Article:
In an interview with The Verge, OnePlus CEO Pete Lau has suggested that foldable smartphones are not quite ready for primetime.

Despite the fact that OnePlus has pursued its recent Concept One device, in this interview with The Vergecast, Lau confirmed that his firm has looked at foldable smartphones but was unable to see a distinct advantage in the new form factor over the more “traditional” route.

Speaking through an interpreter, Pete Lau suggested that “the significant advantage or value that’s brought that isn’t outweighed by the shortcomings or the disadvantages of the current state of the technology.”

Foldable is actually an example of something that we have looked into but not pursued. That’s because, in looking into the application of what’s currently available for foldable screen technology, we haven’t found that the significant advantage or value that’s brought that isn’t outweighed by the shortcomings or the disadvantages of the current state of the technology.

The biggest shortcoming according to Lau is the fold crease — which is the issue many have complained about regarding foldable phones. He suggested that OnePlus will only look to implement folding tech into a OnePlus foldable smartphone once the display crease is eliminated.

If you look at the fold and the current foldable technology devices, it’s very large and not very clean or a very crisp fold. That also currently results in a lot of screen creasing or issues with where the fold is in the screen. This isn’t something that I can accept in products that are built. Only when the technology is able to get to the level where that folds can be really crisp and not impact the screen at where the fold happens is when it could be potentially usable or potentially applicable.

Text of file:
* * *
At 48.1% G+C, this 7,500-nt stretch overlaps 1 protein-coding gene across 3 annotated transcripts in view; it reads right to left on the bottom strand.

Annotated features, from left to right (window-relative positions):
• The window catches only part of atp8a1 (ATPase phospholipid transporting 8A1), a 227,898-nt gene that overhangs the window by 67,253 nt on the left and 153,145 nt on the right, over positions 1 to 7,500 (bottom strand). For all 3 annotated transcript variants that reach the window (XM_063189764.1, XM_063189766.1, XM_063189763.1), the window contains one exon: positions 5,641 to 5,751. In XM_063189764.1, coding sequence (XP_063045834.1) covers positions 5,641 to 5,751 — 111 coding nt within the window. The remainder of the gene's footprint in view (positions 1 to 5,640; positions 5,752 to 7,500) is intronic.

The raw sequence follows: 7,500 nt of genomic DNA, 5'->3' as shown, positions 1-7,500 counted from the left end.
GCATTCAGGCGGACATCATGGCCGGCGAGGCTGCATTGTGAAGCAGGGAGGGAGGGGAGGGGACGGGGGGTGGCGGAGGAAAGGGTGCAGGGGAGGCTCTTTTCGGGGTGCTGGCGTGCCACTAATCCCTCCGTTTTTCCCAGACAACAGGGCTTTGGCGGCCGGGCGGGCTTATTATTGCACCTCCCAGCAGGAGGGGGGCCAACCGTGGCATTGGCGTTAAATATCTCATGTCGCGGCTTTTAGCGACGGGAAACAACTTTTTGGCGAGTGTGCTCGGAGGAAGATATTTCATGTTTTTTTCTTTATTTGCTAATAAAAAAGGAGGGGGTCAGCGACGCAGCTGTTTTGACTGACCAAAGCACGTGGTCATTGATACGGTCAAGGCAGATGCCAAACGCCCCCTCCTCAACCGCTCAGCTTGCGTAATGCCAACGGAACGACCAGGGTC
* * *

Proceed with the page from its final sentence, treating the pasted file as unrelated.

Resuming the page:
Just to showcase that the Motorola fold is different in that it’s from, I guess, top to bottom versus left to right. But what Pete’s saying is that the fold is still not a clean crease to the degree that he would want in a product that he would make. Even though their application is slightly different, it’s still facing that same challenge for the actual fold part, including the screen material itself. Because it’s a plastic material, its ability to have the scratch resistance of glass just isn’t there yet, either.

This definitely fits with the OnePlus ‘Never Settle’ ethos, and aligns with previous comments made when discussing a foldable OnePlus device. Given that folding smartphones haven’t had the best of starts, it would be a safe bet for OnePlus to allow the tech to mature before attempting their own iteration.

With the OEM backing high refresh rates and tackling the “premium” market head-on, as well as a growing Smart TV line, a foldable might be the last thing to enter the burgeoning OnePlus ecosystem.

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Damien Wilde

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